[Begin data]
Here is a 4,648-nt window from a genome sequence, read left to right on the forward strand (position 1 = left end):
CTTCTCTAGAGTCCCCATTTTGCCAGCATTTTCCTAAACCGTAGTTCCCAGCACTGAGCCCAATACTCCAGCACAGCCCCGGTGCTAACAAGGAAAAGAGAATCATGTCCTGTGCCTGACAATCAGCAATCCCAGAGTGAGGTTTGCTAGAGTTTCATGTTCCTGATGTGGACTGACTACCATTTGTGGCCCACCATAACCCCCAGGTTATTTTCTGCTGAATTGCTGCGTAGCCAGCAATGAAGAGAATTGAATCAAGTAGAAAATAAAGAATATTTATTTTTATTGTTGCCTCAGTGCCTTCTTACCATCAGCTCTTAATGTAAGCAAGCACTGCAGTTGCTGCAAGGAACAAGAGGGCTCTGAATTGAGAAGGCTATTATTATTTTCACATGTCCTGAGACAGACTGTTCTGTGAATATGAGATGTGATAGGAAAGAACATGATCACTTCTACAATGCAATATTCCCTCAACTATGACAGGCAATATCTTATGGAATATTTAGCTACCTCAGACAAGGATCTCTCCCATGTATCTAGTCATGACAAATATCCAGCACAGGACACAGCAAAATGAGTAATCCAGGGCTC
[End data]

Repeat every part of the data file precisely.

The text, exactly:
Here is a 4,648-nt window from a genome sequence, read left to right on the forward strand (position 1 = left end):
CTTCTCTAGAGTCCCCATTTTGCCAGCATTTTCCTAAACCGTAGTTCCCAGCACTGAGCCCAATACTCCAGCACAGCCCCGGTGCTAACAAGGAAAAGAGAATCATGTCCTGTGCCTGACAATCAGCAATCCCAGAGTGAGGTTTGCTAGAGTTTCATGTTCCTGATGTGGACTGACTACCATTTGTGGCCCACCATAACCCCCAGGTTATTTTCTGCTGAATTGCTGCGTAGCCAGCAATGAAGAGAATTGAATCAAGTAGAAAATAAAGAATATTTATTTTTATTGTTGCCTCAGTGCCTTCTTACCATCAGCTCTTAATGTAAGCAAGCACTGCAGTTGCTGCAAGGAACAAGAGGGCTCTGAATTGAGAAGGCTATTATTATTTTCACATGTCCTGAGACAGACTGTTCTGTGAATATGAGATGTGATAGGAAAGAACATGATCACTTCTACAATGCAATATTCCCTCAACTATGACAGGCAATATCTTATGGAATATTTAGCTACCTCAGACAAGGATCTCTCCCATGTATCTAGTCATGACAAATATCCAGCACAGGACACAGCAAAATGAGTAATCCAGGGCTC